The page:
Nothing in common with boyfriend


Nothing in common with boyfriend


your avatar   Lost for Words (18 year-old woman) from B.C., Canada

I have been dating my boyfriend, Bob, for almost 5 months, and we both truly are into each other. We didn't really get to know each other too well before we started going out and I didn't realize just how little we shared in common. I won't be exaggerating to say that we are complete opposites. Almost anything I do or like, he doesn't do or like. When I am upset at him I feel completely comfortable to express my anger or disappointment and we are able to talk about it. But the problem is that it seems like that is the only type of conversation we are able to have.

In person the two of us get along wonderfully and enjoy time together although it tends not to be conversational, but more on the intimate side. I just want to be able to talk to him and have stimulating conversation because I like the feeling of him being there and I want to have him on the phone with me but if nothing is being said it seems utterly pointless.

My boyfriend and I are not having communication problems in the sense that we cannot express our emotions, both of us can freely express our love for each other and anything else. When it comes to conversation over the phone (because I really enjoy hearing his voice) we just sit in silence. Neither of us has any interest in anything else the other person enjoys and although both of us try to become interested, the expanse of our differences is so vast that neither of us could possibly understand the other person's interests. Even in person I fear the lack of stimulating conversation will lead to our doom. I do NOT want to end this relationship with Bob after such a period because 'we have nothing in common'. This will not be fair to him for he has finally expressed his realization that he loves me and I do care for him deeply.

I know that I should have ended this relationship or not even have began it knowing that we had so little in common. Now I'm this deep with our relationship. Is there anything we can possibly do to spark conversation? Are there any sort of methods we can try? We honestly share NOTHING in common and I am not exaggerating. Well, with the exception of drinking and recreational rollerblading, but that is it. I want a solution. Breaking up is something I DON'T want to do.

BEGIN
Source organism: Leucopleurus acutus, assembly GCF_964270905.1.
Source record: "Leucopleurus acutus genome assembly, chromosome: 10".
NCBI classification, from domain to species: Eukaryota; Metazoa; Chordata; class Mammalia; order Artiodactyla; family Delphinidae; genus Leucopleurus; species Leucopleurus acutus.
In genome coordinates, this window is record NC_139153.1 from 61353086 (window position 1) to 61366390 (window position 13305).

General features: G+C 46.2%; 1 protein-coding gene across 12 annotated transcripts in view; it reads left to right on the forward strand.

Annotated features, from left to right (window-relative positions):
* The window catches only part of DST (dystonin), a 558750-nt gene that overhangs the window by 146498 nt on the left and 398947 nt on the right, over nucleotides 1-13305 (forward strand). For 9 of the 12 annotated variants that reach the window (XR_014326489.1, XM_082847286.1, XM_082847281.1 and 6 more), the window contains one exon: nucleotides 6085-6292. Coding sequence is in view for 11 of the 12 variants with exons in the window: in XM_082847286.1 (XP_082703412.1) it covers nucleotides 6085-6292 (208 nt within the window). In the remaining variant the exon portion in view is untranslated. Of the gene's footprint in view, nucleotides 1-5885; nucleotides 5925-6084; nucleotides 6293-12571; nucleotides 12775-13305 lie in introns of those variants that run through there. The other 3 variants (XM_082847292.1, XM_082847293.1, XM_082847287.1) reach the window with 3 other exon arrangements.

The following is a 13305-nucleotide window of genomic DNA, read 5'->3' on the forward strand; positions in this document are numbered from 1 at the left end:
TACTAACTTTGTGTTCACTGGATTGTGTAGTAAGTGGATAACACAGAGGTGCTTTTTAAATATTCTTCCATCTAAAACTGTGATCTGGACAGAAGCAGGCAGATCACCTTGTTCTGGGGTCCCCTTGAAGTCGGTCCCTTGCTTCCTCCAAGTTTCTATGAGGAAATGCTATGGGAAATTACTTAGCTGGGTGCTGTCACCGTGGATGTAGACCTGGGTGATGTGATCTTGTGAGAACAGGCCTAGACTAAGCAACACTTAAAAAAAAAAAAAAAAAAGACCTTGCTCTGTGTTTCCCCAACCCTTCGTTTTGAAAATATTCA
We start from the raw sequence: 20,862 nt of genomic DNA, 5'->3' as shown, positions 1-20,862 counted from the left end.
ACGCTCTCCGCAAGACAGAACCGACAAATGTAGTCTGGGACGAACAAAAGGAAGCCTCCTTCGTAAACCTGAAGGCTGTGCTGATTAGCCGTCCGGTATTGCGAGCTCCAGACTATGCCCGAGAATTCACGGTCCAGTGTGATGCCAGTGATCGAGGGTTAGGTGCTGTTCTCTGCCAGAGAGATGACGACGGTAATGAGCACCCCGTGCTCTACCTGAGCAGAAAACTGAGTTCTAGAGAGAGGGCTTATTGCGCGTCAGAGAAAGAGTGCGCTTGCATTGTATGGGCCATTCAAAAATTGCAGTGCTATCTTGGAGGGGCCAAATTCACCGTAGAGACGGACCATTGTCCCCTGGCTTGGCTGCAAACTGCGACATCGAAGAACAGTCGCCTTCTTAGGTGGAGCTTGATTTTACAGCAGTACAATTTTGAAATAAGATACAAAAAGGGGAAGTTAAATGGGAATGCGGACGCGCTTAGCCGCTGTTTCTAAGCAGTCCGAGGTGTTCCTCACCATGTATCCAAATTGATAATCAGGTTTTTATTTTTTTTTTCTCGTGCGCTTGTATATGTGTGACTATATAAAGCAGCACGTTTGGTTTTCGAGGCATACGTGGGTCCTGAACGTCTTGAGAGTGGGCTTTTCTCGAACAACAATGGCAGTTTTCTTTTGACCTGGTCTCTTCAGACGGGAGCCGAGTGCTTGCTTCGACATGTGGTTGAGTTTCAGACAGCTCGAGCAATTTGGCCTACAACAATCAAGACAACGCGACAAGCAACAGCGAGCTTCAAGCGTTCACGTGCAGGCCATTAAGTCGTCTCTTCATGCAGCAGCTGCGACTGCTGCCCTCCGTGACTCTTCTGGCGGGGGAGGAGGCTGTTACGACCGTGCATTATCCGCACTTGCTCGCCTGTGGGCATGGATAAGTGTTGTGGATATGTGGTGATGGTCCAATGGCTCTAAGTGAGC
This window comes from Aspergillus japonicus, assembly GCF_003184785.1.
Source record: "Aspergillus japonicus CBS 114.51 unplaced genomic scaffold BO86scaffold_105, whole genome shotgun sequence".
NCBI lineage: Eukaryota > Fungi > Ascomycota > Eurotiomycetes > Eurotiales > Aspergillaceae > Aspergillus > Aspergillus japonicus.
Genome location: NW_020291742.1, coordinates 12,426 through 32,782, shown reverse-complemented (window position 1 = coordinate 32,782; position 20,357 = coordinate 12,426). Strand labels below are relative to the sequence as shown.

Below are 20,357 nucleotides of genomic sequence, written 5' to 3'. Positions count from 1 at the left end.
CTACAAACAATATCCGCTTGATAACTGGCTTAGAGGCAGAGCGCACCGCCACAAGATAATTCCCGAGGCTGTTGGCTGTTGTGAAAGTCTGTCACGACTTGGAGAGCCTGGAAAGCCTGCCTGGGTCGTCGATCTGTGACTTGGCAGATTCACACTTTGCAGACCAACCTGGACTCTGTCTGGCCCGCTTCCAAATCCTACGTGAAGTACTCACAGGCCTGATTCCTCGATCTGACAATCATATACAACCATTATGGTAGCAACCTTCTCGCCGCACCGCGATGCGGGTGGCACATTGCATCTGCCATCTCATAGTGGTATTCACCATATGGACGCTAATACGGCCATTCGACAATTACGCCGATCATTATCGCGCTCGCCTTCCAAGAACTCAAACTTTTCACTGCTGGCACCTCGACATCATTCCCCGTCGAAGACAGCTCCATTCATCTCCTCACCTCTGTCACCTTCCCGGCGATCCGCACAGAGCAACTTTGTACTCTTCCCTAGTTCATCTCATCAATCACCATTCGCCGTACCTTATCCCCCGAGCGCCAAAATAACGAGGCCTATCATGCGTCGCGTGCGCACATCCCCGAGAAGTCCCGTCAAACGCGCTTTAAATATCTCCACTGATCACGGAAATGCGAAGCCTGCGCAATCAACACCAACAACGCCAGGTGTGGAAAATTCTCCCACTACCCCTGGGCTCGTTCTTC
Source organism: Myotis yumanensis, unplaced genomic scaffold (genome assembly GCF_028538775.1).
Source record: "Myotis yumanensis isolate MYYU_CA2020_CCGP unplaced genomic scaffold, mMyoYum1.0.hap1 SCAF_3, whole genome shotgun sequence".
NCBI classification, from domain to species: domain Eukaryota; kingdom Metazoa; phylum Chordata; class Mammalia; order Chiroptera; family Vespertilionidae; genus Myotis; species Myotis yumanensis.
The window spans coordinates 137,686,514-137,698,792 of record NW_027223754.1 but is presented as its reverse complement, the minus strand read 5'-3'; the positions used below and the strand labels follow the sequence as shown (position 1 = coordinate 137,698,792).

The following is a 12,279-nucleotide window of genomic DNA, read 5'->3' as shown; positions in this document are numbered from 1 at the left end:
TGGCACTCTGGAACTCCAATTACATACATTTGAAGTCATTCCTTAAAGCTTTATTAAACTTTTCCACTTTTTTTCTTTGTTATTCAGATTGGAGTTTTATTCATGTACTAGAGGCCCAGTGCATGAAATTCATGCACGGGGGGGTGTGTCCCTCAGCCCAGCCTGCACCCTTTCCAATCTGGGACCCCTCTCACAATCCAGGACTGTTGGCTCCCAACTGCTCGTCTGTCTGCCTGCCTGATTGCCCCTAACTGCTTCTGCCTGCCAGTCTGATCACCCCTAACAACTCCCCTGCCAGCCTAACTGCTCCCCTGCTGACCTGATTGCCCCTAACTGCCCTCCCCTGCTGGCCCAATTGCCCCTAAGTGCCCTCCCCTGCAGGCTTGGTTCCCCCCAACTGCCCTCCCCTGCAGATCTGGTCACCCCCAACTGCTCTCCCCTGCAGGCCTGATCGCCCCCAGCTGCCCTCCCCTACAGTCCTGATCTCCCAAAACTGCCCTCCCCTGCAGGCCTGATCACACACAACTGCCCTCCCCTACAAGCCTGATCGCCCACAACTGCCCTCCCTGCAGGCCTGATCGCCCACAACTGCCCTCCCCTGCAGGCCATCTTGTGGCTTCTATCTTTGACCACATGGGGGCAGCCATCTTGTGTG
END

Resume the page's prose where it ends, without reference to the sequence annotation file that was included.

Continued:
Margaret Burr, MA, MFT

What a great question! You labeled yourself "Lost for Words," when you (probably) meant "Loss for Words," as in, "I'm at a loss for words." This is referred to as a Freudian Slip and indicates, possibly, more than you really intended to reveal.

You are, after all, lost. Words might help point the way, and actions might too. No matter what, your relationship is not moving towards a deeper, more meaningful level based on shared drinking and rollerblading.

What you are dealing with is the way a transferential relationship, which is based on the projection of one's needs onto another, must become a real relationship. The good news is that this adjustment would not be significantly different if you started the relationship out with tons of shared hobbies, interests and activities.

In other words, this developmental phase of the relationship is built-in, and is part of becoming a couple. Time and trials (of activities, interests, hobbies, etc) are the necessary components of creating your own "couplehood." Many couples avoid this work in the beginning of their relationship. They couple-up and marry quickly, only to find that their primary shared activity is child-raising, almost by de-fault.

Since you seem to feel comfortable with expressing your thoughts and feelings to your boyfriend, get busy communicating this to him. It seems very likely that the two of you could agree to try one or two new things every week to see what you may enjoy together. This "testing" is not unique to your relationship, and is ultimately the way all couples find what they have in common, or what dreams for the future they share.

Keep in mind, though, that you called yourself "Lost," which may or may not be significant. It sounds as though you may have some doubts about being involved with this man (at all). If you find yourself (unconsciously) resisting trying new things or if you sabotage the couple's activities that you try, then you might re-consider that you want to remain "lost" and do not want him to find you. If that's the case, than no amount of shared interests or activities would matter anyway.


Margaret "Peg" Burr, MA, MFT

This question was answered by Margaret "Peg" Burr. She is a California Licensed Marriage and Family Therapist (MFC34374) with a private practice in Santa Clarita (near Los Angeles). She performs psychodynamic psychotherapy with individual adult clients as well as couples, teens, and families. She also runs groups for adults and adolescents. Her specialty area is Object Relations Systems Theory. This branch of psychodynamic psychotherapy uses a client's interpersonal relationships as windows into his or her intrapsychic structure.For more information visit:


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